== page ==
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Beijing Opera Costumes

The Visual Communication of Character and Culture

Alexandra B. Bonds

Publication Year: 2008

Beijing Opera Costumes is the first in-depth English-language book focused exclusively on the costumes of Jingju, the highest form of stage arts in China. This comprehensive volume provides both theory and analysis of the costumes and the method of their selection for the roles as well as technical information on embroidery, patterns, and construction. Extensive descriptions illuminate the use of colors and surface images derived from historical dress and modified for the stage. Details on makeup, hairstyles, and dressing techniques present a complete view of the Jingju performer from head to toe. Meticulously researched in Taipei and Beijing, this definitive work begins with an outline of the rich and complex history of Beijing opera and significant developments in design over the past millennium. Chapters on costume theory and design elements and their modification to create a wide variety of images are followed by presentations of individual costumes together with their historical background and use of color and pattern. A survey of the accessories and headdresses, makeup and hairstyles, accompanies the discussion of each costume. The intricacies of choosing costumes for a production and dressing actors are also discussed. Lavishly illustrated with more than 250 color and black-and-white photographs and pattern drafts, Beijing Opera Costumes is an indispensable record of and resource for Jingju as it is performed in China today. Textile artists will appreciate the beauty of the colors and designs as well as the information on embroidery techniques and symbolism of the images. China scholars will value the contextual analysis and theater specialists the explication of costumes in relation to performance. Finally, costume designers will relish the opportunity to examine in detail their art in another cultural setting and theatrical style.

Published by: University of Hawai'i Press

Title Page, Copyright Page

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pp. i


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pp. v-vii

List of Tables

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pp. ix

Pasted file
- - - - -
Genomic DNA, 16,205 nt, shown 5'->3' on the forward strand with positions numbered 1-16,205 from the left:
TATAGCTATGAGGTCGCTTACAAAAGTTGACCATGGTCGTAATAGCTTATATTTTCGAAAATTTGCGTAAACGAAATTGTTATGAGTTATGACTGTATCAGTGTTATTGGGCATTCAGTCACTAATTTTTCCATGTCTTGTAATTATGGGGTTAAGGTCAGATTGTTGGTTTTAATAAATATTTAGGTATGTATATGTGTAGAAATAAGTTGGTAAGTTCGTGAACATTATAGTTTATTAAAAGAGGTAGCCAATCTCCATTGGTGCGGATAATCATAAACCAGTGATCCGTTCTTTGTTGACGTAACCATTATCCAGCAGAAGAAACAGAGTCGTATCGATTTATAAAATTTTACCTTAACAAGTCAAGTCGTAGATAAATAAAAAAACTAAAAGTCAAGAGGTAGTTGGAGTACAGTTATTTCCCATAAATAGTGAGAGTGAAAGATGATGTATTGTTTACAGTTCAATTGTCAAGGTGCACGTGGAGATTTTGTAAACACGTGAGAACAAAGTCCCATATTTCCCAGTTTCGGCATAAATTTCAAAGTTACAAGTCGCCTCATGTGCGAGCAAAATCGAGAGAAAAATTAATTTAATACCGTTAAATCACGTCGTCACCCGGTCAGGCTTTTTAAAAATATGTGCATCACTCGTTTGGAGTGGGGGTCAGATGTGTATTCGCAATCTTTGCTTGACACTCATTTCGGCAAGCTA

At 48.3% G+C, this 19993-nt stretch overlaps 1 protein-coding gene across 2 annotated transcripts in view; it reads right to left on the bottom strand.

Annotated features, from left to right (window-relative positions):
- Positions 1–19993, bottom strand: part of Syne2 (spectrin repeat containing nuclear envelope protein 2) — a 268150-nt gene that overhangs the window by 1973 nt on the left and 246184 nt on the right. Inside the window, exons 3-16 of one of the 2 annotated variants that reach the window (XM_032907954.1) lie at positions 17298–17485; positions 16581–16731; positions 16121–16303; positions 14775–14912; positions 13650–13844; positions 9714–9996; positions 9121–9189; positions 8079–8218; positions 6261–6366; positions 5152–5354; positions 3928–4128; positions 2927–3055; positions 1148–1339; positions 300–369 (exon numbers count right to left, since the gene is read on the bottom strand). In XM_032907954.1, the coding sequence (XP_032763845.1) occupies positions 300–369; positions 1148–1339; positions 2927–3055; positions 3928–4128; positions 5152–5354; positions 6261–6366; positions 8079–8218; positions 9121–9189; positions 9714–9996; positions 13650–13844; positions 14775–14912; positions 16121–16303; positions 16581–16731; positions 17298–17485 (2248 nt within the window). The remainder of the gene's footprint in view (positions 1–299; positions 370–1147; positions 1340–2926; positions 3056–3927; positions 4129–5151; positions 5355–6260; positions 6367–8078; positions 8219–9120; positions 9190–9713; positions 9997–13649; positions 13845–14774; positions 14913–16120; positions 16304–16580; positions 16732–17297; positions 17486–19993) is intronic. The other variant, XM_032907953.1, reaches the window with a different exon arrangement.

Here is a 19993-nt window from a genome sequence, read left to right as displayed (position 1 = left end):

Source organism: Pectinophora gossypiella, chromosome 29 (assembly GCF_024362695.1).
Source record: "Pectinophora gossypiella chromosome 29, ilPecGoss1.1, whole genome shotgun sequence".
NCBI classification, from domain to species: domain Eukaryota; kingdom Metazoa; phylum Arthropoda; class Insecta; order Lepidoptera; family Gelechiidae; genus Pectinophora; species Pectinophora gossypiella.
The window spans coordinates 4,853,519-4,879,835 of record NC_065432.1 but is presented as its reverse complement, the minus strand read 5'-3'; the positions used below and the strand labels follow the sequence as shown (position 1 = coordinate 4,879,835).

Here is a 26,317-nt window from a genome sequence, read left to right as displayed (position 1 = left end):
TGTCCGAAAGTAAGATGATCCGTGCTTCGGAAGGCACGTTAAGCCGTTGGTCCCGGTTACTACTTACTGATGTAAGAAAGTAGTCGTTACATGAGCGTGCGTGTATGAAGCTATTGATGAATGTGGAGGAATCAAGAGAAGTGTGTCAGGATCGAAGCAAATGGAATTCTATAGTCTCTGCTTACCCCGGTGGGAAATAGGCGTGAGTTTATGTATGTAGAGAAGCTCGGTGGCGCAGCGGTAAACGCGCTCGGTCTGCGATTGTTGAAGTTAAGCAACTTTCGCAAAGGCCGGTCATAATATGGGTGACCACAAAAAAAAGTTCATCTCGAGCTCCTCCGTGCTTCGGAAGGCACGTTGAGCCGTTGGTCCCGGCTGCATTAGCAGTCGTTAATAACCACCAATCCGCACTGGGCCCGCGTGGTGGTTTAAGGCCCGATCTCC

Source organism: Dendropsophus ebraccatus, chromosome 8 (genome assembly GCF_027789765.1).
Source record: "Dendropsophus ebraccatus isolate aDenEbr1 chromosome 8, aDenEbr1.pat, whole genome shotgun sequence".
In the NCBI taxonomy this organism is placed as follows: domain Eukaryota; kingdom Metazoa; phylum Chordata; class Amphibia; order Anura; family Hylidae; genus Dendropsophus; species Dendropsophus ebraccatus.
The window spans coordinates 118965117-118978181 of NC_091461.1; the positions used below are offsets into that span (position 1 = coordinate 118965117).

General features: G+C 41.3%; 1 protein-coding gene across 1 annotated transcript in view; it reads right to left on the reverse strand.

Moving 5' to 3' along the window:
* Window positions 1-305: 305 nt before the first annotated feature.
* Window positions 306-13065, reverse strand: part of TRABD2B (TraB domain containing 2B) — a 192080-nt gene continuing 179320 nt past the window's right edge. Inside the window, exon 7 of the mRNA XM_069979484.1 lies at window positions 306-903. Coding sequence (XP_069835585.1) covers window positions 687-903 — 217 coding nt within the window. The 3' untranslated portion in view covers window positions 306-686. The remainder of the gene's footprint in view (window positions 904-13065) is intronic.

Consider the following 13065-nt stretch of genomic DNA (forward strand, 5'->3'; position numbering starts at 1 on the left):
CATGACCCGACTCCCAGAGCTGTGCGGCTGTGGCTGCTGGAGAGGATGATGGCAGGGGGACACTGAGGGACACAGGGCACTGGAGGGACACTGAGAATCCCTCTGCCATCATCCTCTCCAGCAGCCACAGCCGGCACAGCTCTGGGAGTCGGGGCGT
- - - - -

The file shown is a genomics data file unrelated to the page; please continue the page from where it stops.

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pp. xi-xiii

In 1960 the noted scholar of Chinese performance, A. C. Scott, wrote in his book Chinese Costume in Transition that “to treat stage costume in any detail requires a book in itself . . . .” * His words inspired me to compose the first book written in English dedicated to the exploration of this beautiful and expressive aspect of the art of traditional Jingju (capital drama), commonly known as Beijing opera, and...

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pp. xv-xvi

More than 300 forms of indigenous theatre entertainment incorporating song and music have evolved in China. The different forms of xiqu (music-drama), commonly translated as Chinese opera, were developed and performed in specific regions throughout the country. Jingju (capital drama), known in the west as Peking/ Beijing opera, is based in Beijing and is the most widespread and influential of the theatre forms, having been the nationally dominant form...


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pp. xvii


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pp. xix

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1. The World of Traditional Jingju

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pp. 1-30

The roots of Jingju and music-dramas reach far back into the history of China, for as early as the Zhou dynasty (1100–221 BC), records of ritual dance exist. Dancing was used in ceremonies and festive events, and was often embellished with spoken words and musical accompaniment. The integration of these performance elements found in ancient dance continues on as the essence of Chinese indigenous theatre. Succeeding...

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2. The World of Traditional Jingju Costumes

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pp. 31-49

An elaborate system of telegraphing character through the visual image has developed for modern Jingju costumes, which uses prescribed garments with specific symbolism in color and decoration. During the 200 years that Jingju has evolved, garments and colors have been chosen to define the most appropriate image for each character...

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3. The Form and Historical Roots of Costumes

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pp. 50-69

When classifying traditional Jingju costumes, the Chinese use a system of “outer” and “inner” elements to describe the visual impact. The outer describes the overall image, primarily the silhouette, which is rather simple, yet it indicates all six of the identifiers: the person’s status, gender, wealth, nationality, age, and whether they are military or civilian. The inner...